Secondary Financing: A funding method using a loan secured by a second mortgage on a property. Sometimes used to refer to any financing techniques other than equity and first mortgage debt.

Second Home (Vacation Home, Weekend Home): A residence other than the borrower's primarty residence which the borrower intends to occupy for a portion of each year. Must be suitable for year round occupancy. No rental income from the property will be allowed to qualify the applicant for a loan against the purchase of a second home.

Second Mortgage Market: A market where existing mortgages are bought and sold. It contrasts with the primary mortgage market where mortgages are originated.

Security: In lending, the collateral given, deposited or pledged to secure the payment of debt.

Seller Contributions: Payment by the seller or any other interested party of some or all of the purchaser's usual closing costs.

Tax Lien: A claim against property of unpaid taxes.

Tenants in the Entirety: Ownership of real property by husband and wife with equal rights of possession. No disposition of any interest can take place without the consent of both. The property passes to the survivor in the event of the death of one or the other.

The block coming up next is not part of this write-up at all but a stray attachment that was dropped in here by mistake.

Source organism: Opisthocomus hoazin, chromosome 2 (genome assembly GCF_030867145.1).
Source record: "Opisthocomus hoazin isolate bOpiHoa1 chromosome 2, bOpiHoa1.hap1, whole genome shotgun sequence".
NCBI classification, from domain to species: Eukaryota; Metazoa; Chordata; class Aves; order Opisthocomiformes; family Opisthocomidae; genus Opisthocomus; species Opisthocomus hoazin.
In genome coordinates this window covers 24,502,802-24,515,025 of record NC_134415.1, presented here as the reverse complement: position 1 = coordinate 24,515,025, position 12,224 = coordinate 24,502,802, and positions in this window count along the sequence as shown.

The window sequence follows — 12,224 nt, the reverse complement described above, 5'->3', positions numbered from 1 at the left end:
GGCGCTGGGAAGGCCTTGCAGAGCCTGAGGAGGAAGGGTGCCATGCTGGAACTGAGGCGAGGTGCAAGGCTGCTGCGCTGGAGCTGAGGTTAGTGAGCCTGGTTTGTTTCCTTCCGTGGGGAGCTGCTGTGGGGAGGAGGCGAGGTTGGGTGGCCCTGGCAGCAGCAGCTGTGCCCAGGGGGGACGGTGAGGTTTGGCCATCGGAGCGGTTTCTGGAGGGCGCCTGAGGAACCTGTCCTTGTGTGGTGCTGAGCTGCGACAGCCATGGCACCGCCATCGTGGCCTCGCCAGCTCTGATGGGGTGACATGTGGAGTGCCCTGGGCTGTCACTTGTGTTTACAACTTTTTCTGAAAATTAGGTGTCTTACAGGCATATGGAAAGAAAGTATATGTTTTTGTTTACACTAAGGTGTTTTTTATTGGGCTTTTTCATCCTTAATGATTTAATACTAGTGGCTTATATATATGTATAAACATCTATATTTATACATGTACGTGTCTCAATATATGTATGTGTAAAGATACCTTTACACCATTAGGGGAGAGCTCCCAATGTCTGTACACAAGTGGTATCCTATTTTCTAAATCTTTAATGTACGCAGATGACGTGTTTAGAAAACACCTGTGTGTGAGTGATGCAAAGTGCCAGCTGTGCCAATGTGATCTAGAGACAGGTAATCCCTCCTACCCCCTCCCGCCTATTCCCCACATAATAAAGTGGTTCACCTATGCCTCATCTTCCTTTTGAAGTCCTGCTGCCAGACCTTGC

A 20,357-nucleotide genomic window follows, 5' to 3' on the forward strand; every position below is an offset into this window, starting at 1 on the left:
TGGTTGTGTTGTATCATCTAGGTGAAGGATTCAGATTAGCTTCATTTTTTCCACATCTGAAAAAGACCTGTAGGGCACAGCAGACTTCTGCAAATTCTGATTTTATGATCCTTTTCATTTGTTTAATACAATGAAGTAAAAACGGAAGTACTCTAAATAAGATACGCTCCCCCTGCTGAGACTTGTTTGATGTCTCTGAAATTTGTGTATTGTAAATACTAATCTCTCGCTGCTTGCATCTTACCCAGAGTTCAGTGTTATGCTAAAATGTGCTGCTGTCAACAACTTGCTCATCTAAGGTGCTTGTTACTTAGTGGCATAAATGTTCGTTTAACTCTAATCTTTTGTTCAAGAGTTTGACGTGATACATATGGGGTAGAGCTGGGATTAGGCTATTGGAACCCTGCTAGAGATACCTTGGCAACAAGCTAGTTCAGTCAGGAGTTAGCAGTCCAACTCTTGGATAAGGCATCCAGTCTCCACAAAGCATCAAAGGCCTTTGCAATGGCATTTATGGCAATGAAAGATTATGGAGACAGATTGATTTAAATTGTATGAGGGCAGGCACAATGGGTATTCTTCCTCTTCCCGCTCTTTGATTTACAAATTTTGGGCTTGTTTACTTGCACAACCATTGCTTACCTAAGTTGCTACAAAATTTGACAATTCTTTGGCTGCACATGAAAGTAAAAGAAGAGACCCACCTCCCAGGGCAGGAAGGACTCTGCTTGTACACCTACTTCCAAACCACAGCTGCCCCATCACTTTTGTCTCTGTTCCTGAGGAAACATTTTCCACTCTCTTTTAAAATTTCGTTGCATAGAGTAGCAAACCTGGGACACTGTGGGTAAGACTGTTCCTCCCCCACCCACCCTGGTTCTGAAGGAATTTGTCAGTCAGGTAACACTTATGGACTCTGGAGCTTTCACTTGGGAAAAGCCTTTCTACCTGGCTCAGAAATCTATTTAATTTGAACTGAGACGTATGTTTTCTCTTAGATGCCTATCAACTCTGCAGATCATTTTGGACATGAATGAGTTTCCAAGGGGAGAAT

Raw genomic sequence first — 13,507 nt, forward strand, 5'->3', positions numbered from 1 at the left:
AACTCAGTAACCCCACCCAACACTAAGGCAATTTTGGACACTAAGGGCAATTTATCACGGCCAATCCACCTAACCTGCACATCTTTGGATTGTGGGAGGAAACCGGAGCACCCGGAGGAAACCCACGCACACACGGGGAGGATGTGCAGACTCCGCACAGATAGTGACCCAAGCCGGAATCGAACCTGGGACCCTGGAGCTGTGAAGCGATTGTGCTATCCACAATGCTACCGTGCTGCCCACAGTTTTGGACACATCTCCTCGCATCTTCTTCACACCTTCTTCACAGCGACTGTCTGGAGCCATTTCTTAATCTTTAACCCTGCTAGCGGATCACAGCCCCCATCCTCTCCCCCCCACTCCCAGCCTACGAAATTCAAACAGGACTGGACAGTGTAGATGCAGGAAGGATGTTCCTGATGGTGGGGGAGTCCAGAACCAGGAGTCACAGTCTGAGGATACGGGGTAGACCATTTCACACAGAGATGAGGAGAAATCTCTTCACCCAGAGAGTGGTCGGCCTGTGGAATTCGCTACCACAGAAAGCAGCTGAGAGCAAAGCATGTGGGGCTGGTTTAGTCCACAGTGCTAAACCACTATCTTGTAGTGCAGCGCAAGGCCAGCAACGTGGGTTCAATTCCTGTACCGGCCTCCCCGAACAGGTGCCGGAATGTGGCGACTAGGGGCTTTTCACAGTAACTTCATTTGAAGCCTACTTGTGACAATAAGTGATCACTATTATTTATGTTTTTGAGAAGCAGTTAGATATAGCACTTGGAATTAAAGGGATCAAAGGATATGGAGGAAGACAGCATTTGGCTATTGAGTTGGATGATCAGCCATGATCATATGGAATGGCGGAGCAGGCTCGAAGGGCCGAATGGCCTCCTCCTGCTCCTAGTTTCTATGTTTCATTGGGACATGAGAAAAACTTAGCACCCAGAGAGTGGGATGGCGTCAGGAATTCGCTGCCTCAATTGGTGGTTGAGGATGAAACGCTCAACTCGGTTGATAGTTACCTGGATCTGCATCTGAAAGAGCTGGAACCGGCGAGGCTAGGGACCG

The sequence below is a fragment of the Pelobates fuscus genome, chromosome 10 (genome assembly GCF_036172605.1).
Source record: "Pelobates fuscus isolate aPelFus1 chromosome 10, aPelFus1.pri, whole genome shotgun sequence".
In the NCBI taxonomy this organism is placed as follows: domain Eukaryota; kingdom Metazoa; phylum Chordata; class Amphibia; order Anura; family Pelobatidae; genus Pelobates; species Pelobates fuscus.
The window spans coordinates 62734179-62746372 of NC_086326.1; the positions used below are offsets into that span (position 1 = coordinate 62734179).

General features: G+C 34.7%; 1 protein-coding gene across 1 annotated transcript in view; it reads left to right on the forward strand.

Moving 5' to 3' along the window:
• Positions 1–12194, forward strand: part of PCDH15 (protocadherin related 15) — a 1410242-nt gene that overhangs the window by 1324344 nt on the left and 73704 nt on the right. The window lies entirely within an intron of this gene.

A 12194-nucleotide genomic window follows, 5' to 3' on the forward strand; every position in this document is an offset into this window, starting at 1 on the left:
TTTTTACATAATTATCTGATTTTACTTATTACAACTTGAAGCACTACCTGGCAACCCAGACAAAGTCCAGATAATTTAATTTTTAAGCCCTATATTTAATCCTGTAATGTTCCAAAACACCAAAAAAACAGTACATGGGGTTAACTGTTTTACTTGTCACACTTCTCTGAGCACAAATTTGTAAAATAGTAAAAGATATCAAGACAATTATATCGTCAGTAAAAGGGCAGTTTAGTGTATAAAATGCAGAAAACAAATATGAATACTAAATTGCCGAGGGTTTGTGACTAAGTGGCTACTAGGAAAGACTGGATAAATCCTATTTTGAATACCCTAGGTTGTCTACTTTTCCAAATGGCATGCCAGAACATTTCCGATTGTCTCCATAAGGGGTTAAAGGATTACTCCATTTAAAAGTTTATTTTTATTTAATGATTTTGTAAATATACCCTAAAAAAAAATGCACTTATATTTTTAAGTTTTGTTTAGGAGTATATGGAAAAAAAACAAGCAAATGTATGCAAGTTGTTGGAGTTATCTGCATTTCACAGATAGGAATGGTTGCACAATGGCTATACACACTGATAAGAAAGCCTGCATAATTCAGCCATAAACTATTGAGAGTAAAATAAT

Title: Written evidence of the right to or ownership in a property. In the case of real estate, the documentary evidence of ownerships the title deed that specifies whom the legal estate is vested and the history of ownership and transfers. Title may be aquired through purchase, inheritance, devise, and gift or through foreclosures of a mortgage.

Title Insurance Property: A contract in which an insurer, usually a title insurance company, agrees to pay the insured party a specific amount for any loss caused by defects of title on real estate in which the insured has an interest as purchaser, mortgage or otherwise.

Title Search: An examination of public records to disclose the past and the current facts regarding the ownership of a given piece of real estate.

Treasury Index: The Treasury Index is the weekly average yield on U.S. Treasury securities adjusted to a constant maturity of one, three or five years, as made available by the Federal Reserve Board.